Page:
Admit it, if you’re reading this, you most likely are a Bond fan. You’ve probably lost count how many 007 posters are in your room, you make up excuses for wearing a suit in public and your ringtone is either Bill Conti’s A Drive in the Country (Yes, that’s me) or the Bond theme. You pause every once and a while to ask the question of if your Bond obsession is healthy, but then you shrug your shoulders and continue with life. This is all well and good, but sharing your never-ending fandom with friends and family is a whole other ball-park. We all know that dreaded sigh your friends give during a movie night when you appear in the lounge with the popcorn and The World is Not Enough blu-ray. You wish James Bond wasn’t just ‘your thing’, but everyone’s thing you all can enjoy. So if you’re struggling with your Bond evangelism, and you’ve got your eyes set on a few disciples to bring underneath your wing here a few tips to make sure everything runs smoothly.
- Show them your favourite
Its as easy as it sounds. I’ve read debates upon debates in forums arguing that Goldfinger or Goldeneye is the definitive first Bond film that beginners need to watch first. It’s a lot simpler than that, show them the one you love first. People love it when you confide in them. Tell them an early memory of sitting on your father’s lap watching Thunderball on TV, or how you fell in love with Carole Bouquet’s eyes when you were 12. If a friend understands how much a Bond film means to you, they are more likely to watch it with you. This is quite good if you have a real desire to introduce Bond to the next generation. Kids love hearing stories about their parents when they were their age. If you tell them that Moonraker was your favourite film when you were nine, it might encourage them to sit down and watch it with you. Just try not to go overboard, no one wants to know you use to pray to a life size poster of Sean Connery every night.
- Play up the romance
Fellow Bond geek and JBR parent, Tom Sears once said that the key in showing Bond to your other half was to ‘play up the romance.’ On her Majesty’s Secret Service, Casino Royale and The Living Daylights have significant romantic storylines. In other words, Bond does more than just plough fields and sow seeds. With complex diagrams on whiteboards explain to them the affect Tracy has on Bond, or how Bond changed after meeting Vesper. One time at school I wrote an English Essay on how James Bond’s attitude towards woman changed in Casino Royale. (I got an A for that by the way). Describing the tender and gentlemanly qualities of Bond as a character can draw in audiences who are skeptical about his treatment towards woman. As far as trying to explain the ‘man-talk’ slap Connery does to Dink in Goldfinger, I’m afraid you’re on your own there.
- Try a literary angle?
Sometimes, movies are not some people’s cups of tea so much as snuggling down with a good book. I had a mate who I was trying to persuade him to join the cause for years, and he didn’t budge. Then one day he walks into my room and picks up my unread copy of John Gardner’s novelisation of License to Kill which was lying on the floor in my room. He came back the next day having read and loved the book, so I lent him the film version and he was hooked! Every week for the rest of the year I’d let him borrow one Bond film and one Bond novel. Remind them that Bond isn’t just a film series, but a global phenomnen.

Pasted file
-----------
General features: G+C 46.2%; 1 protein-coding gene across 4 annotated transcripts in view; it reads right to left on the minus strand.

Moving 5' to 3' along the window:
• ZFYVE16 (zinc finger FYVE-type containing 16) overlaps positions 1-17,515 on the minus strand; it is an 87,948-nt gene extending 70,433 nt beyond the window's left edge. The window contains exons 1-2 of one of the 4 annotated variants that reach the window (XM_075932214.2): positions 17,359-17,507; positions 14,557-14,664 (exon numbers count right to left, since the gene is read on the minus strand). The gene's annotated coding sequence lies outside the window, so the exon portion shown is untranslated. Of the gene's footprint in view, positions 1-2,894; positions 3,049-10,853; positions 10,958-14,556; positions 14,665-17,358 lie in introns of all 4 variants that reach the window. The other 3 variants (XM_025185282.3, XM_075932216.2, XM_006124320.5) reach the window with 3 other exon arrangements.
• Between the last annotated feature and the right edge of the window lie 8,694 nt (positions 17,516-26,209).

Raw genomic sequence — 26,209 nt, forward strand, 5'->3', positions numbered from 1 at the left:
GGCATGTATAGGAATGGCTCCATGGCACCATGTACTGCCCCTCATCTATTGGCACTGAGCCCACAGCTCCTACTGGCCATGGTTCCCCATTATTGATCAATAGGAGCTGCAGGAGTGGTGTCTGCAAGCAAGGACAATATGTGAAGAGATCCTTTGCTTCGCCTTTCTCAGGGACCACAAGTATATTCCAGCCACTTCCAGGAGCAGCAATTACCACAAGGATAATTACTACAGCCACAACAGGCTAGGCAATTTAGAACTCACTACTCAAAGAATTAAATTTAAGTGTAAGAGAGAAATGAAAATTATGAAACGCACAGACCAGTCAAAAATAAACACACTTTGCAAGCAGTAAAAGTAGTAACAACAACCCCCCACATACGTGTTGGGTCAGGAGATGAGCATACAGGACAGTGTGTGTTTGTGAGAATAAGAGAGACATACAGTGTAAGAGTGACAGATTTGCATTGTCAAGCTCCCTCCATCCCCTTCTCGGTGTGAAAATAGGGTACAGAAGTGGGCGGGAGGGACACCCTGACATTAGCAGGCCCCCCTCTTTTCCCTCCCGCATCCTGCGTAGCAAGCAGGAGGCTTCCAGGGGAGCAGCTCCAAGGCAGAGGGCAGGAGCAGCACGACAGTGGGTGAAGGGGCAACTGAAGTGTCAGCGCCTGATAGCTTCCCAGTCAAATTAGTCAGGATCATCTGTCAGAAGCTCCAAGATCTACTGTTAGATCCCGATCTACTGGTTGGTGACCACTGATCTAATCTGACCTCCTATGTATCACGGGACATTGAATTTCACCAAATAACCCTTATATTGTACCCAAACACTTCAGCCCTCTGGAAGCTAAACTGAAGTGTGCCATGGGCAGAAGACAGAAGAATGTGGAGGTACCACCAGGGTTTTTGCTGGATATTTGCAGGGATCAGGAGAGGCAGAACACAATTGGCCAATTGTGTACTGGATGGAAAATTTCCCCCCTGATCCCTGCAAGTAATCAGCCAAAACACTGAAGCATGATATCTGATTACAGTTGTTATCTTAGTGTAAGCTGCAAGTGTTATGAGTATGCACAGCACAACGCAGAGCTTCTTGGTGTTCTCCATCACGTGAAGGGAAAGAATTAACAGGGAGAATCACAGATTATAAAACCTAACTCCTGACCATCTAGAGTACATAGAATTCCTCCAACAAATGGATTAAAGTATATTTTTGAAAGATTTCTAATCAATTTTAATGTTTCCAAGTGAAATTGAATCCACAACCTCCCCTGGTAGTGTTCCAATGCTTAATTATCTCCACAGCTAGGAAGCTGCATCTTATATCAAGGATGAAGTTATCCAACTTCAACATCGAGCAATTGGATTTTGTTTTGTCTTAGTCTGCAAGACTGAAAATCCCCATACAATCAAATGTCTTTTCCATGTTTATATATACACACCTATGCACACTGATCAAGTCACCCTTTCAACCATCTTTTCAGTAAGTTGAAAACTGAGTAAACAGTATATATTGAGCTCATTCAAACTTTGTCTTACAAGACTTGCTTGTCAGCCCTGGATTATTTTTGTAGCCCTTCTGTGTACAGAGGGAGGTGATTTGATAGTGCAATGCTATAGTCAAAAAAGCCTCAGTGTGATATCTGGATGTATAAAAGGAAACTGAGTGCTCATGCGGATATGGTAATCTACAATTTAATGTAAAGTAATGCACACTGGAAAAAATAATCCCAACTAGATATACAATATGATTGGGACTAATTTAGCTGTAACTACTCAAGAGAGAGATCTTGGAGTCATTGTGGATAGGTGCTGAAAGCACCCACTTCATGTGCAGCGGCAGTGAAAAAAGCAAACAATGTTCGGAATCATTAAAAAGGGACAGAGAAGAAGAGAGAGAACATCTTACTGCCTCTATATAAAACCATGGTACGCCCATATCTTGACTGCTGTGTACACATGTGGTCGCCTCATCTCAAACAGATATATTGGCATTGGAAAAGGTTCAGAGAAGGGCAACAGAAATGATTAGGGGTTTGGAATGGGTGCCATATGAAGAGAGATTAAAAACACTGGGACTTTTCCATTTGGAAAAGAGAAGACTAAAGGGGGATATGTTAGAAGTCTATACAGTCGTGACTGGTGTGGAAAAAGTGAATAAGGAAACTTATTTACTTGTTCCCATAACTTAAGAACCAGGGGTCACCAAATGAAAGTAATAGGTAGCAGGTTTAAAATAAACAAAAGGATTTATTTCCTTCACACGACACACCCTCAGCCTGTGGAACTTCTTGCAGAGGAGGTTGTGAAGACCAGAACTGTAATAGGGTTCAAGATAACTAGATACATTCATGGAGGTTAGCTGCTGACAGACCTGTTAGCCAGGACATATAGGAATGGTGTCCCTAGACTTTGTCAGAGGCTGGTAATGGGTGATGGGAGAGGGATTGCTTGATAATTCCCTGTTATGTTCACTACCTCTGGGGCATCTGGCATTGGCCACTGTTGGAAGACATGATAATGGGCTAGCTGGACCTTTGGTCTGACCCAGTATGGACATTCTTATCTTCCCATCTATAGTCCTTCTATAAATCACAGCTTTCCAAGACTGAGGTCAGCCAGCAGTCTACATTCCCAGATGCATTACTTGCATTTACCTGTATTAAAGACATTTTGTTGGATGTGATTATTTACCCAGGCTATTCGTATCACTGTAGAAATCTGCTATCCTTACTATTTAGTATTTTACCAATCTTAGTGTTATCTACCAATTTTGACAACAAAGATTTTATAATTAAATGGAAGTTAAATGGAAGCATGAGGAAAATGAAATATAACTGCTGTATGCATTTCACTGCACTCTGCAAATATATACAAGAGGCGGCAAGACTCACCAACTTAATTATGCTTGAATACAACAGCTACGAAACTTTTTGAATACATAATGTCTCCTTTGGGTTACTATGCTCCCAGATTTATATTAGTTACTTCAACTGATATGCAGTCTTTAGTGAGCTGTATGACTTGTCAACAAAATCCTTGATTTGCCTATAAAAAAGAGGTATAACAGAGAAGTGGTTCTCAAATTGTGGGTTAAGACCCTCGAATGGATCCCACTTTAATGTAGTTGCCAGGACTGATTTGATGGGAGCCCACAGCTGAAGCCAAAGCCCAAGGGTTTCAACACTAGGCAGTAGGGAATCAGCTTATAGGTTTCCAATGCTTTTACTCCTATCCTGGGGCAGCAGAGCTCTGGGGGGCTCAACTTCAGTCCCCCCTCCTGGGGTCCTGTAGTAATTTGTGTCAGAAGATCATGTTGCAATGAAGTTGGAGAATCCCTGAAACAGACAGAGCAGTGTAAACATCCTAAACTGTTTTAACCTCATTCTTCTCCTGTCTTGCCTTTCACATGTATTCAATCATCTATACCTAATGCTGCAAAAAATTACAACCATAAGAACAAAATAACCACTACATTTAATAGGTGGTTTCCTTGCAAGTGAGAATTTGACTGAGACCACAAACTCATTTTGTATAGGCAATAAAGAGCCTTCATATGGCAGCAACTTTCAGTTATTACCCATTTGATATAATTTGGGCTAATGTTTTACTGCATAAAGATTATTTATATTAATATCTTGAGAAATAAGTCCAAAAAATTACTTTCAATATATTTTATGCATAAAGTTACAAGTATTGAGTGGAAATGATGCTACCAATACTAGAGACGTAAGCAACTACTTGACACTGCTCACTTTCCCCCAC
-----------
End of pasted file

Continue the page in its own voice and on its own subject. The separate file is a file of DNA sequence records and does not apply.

- And the Most important advice I can give is…
It depends on the person. I know that sounds like a cop-out, but the Bond films in many ways are so varied that there’s a different favourite film for everyone. If they not hugely familiar with watching old films, the Daniel Craig movies may be the best way to go. Had a flat mate once who had never seen a Bond film, after much resisiting, I sat him down and we had a double viewing of Skyfall and Spectre. If they consider themselves well-versed in all things about the cinema, show them Goldfinger or From Russia With Love. Bring out that whiteboard again and tell them how much these films ‘created a genre’ or ‘transformed modern cinema’. Point out moments which are considered iconic like Shirely Eaton covered in gold or Honey Ryder coming out of the sea.
We all have that one mate who’s there looking for a laugh. Throw them a classic Sir Rog like The Spy Who Loved Me or Octopussy. People are wired differently, choose the film which best suits their tastes.
Remember to keep it casual, you don’t want to resort to physically tying them to a chair and forcing them to sit through a marathon of films. Sometimes all that is needed is just one movie, for them to catch the bug and then they’ll be watching Bond movies without you breathing down their neck. Beware, you might have to come to an agreement, they pick a movie one week, then you pick one the week after. Don’t be shy. Always remember it’s only natural to want to share the things you love, such as books, films and music, with the people you care about most.
article by Benjamin Clow